Last week, the Electronic Frontier Foundation (EFF) launched a series of “science fiction stories” as part of their ongoing crusade to invalidate Section 1201 of the Digital Millennium Copyright Act (DMCA), which prohibits the circumvention of copyright technical protection measures (TPMs). Though Section 1201 provides exemptions to the prohibitions under certain circumstances, the EFF considers them to be “complicated” and “difficult to use” and advocates for broad exemptions that would allow anyone engaged in fair use copying to override TPMs. It’s a proposition that disregards legal alternatives to hacking digital protection mechanisms, and it’s one that promotes a fallacy that the fair use doctrine requires that a user have the most convenient access to the highest quality version of a work.

The Unicorn Scene

In an attempt to “illustrate the bad effects DMCA 1201 could have,” the...

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USTR Report Highlights Concerns over Canada’s Treatment of IP

Earlier this month, the United States Trade Representative (UTSR) released its annual Report on the global state of intellectual property rights, identifying a range of threats to worldwide innovative markets and calling out countries with insufficient IP protection and enforcement mechanisms. And while the Report’s inclusion of certain troublesome jurisdictions—such as China and Russia—should come as no surprise, a renewed focus on the US’s neighbor to the north has raised eyebrows.

The 301 Report

For the past 30 years, the USTR has published an annual review of the state of IP among the United States’ trade partners aimed at maintaining and encouraging a global environment that fosters innovation and investment. This year’s report describes its objective as making use of “all possible sources of leverage to encourage other countries to open their markets to U.S. exports of goods and...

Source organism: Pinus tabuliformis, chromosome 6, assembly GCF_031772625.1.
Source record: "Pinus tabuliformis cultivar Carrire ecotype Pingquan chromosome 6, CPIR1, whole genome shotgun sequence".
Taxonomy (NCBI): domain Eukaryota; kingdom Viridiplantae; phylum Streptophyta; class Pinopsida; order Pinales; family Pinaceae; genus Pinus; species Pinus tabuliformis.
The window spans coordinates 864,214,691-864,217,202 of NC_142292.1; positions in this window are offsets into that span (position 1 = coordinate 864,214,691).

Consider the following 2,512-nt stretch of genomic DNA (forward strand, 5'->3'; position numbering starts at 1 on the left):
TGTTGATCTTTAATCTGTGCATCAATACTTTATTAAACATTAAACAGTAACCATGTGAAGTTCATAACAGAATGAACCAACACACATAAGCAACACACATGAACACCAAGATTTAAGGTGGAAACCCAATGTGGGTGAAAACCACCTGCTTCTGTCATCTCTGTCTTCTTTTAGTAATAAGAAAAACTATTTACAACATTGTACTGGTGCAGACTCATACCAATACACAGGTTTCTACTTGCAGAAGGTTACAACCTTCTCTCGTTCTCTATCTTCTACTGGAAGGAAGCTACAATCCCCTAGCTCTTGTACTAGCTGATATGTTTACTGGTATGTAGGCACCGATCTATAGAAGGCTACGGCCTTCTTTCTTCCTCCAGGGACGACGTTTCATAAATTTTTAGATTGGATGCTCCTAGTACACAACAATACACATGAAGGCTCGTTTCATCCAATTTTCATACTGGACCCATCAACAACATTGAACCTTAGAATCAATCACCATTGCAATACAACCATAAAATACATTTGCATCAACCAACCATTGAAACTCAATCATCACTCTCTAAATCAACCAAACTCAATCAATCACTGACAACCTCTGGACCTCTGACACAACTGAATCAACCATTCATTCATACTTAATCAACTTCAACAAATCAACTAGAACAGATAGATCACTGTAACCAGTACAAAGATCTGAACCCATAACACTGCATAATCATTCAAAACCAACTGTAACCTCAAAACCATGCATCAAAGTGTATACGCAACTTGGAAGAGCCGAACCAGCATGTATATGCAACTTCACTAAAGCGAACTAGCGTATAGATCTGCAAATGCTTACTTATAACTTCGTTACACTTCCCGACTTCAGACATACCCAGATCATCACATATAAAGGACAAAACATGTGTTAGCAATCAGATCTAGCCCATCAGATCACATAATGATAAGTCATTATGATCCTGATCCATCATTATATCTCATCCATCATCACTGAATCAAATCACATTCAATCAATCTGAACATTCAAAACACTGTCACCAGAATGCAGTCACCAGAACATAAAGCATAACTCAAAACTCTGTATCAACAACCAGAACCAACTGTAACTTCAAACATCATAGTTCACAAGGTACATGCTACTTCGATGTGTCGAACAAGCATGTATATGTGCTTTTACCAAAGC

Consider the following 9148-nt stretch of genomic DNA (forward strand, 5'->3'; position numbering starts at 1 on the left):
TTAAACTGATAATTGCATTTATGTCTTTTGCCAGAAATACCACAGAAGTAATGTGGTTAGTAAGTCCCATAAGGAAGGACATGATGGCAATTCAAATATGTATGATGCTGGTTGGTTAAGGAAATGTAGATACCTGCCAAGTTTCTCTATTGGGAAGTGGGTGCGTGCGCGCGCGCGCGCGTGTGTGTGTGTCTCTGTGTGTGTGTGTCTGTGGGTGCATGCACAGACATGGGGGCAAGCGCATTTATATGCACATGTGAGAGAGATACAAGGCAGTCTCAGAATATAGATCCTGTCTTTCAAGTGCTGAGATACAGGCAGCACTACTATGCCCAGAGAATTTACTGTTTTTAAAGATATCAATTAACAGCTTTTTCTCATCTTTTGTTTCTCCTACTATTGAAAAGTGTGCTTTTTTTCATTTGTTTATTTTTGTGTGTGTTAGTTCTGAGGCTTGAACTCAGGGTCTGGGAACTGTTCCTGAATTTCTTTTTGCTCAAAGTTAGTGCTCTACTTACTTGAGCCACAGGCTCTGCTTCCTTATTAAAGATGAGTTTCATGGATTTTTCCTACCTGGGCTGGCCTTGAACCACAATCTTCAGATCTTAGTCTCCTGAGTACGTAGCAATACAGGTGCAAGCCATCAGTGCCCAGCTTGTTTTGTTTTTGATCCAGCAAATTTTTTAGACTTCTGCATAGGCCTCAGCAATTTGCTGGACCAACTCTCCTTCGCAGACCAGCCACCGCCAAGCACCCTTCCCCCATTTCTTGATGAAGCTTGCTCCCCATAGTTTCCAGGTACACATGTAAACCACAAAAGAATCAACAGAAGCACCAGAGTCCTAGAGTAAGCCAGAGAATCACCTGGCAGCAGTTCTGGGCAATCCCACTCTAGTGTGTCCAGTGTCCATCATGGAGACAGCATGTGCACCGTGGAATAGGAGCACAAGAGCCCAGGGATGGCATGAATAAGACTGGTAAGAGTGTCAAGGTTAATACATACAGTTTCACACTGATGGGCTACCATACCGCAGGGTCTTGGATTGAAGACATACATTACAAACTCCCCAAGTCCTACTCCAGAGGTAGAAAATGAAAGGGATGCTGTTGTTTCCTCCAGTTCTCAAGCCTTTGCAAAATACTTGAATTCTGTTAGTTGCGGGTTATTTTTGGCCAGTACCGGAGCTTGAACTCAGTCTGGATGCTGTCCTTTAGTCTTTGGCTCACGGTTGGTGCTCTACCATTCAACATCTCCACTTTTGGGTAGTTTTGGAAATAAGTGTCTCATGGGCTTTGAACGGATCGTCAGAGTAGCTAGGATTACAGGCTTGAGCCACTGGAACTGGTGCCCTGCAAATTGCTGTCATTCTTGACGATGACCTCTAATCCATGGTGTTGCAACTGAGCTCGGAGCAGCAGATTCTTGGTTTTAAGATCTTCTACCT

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Usual Suspects Fight Effort to Impose Online Accountability in Europe

Last week, World Intellectual Property Day commemorated the role that intellectual property rights play in encouraging innovation and creativity, with a focus on the brilliant women who are driving change around the world and shaping our future. But while World Intellectual Property Day is a time to celebrate IP and the way it incentivizes and promotes the progress of the arts and innovation, it’s also an opportunity to recognize that some groups continue to advocate for weakened IP rights that would deprive copyright owners and creators of the ability to control and commercialize their works.

One of these efforts involves the Electronic Frontier Foundation’s (“EFF”) relentless war against accountability in cyberspace, highlighted by its recent attempt to block updates to the European Digital Single Market Directive on Copyright aimed at reducing online infringement. Over the last...

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CASE Act Set to Empower Creators and Impose Accountability